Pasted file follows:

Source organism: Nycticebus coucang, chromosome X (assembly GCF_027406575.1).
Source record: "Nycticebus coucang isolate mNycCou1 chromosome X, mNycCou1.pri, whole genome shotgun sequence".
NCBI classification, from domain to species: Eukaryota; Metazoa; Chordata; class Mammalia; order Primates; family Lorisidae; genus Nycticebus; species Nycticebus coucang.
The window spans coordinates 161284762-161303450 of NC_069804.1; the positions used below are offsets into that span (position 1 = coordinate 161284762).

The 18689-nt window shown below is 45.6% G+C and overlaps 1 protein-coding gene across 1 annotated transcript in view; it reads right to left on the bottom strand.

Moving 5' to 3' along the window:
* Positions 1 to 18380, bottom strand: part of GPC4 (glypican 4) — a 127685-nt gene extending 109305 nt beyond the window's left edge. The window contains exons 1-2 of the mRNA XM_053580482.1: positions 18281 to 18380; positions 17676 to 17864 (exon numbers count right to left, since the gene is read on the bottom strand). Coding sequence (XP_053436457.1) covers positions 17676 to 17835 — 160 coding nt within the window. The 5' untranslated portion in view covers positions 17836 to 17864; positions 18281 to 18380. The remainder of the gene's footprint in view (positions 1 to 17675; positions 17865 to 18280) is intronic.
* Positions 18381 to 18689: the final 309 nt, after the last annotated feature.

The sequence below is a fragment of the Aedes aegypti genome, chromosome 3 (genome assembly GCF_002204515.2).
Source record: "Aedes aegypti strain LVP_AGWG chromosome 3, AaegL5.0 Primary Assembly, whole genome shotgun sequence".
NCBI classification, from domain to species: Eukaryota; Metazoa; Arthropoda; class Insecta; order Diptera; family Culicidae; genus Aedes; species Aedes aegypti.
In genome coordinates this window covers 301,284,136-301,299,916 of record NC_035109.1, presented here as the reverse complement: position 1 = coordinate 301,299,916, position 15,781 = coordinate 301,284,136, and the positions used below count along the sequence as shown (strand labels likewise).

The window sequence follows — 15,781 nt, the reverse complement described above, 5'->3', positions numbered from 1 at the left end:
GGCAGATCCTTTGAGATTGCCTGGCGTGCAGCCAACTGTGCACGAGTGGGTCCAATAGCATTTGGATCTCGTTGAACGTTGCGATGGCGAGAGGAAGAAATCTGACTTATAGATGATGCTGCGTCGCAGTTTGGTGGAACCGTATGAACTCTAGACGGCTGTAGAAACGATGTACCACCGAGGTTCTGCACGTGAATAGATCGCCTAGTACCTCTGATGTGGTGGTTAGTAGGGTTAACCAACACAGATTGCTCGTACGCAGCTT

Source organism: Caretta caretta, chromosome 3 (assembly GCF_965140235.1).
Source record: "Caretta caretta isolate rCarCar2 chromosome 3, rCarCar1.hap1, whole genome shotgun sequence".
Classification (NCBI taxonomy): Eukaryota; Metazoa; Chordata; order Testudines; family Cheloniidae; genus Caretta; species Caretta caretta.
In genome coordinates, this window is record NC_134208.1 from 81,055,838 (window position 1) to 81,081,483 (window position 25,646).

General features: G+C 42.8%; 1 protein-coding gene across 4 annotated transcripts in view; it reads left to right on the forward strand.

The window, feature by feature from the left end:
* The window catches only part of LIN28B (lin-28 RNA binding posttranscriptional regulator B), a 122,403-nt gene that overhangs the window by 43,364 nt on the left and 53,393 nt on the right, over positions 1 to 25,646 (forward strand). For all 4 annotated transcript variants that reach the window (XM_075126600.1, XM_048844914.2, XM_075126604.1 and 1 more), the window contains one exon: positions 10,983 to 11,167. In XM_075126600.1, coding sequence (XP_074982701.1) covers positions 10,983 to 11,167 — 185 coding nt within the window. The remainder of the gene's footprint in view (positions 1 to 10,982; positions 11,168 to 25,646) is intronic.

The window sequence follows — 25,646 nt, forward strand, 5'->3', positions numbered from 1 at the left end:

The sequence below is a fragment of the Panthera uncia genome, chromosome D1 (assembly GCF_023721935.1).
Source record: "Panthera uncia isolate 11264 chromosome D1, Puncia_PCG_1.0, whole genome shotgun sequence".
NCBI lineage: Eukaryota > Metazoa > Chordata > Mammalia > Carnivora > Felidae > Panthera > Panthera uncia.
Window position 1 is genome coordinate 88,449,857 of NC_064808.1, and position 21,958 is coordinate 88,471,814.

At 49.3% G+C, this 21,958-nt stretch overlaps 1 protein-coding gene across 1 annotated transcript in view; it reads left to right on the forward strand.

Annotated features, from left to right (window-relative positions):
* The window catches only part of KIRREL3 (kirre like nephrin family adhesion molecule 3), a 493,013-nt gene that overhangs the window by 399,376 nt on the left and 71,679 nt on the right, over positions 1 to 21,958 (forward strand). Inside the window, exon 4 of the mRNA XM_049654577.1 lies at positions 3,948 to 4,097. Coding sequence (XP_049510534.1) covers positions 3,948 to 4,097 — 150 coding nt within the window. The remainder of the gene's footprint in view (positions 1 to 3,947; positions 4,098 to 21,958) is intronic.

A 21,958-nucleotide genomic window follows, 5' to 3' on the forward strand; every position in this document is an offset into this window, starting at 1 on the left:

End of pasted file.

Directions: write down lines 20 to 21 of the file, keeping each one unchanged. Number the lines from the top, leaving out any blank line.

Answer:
The window, feature by feature from the left end:
* The window catches only part of LIN28B (lin-28 RNA binding posttranscriptional regulator B), a 122,403-nt gene that overhangs the window by 43,364 nt on the left and 53,393 nt on the right, over positions 1 to 25,646 (forward strand). For all 4 annotated transcript variants that reach the window (XM_075126600.1, XM_048844914.2, XM_075126604.1 and 1 more), the window contains one exon: positions 10,983 to 11,167. In XM_075126600.1, coding sequence (XP_074982701.1) covers positions 10,983 to 11,167 — 185 coding nt within the window. The remainder of the gene's footprint in view (positions 1 to 10,982; positions 11,168 to 25,646) is intronic.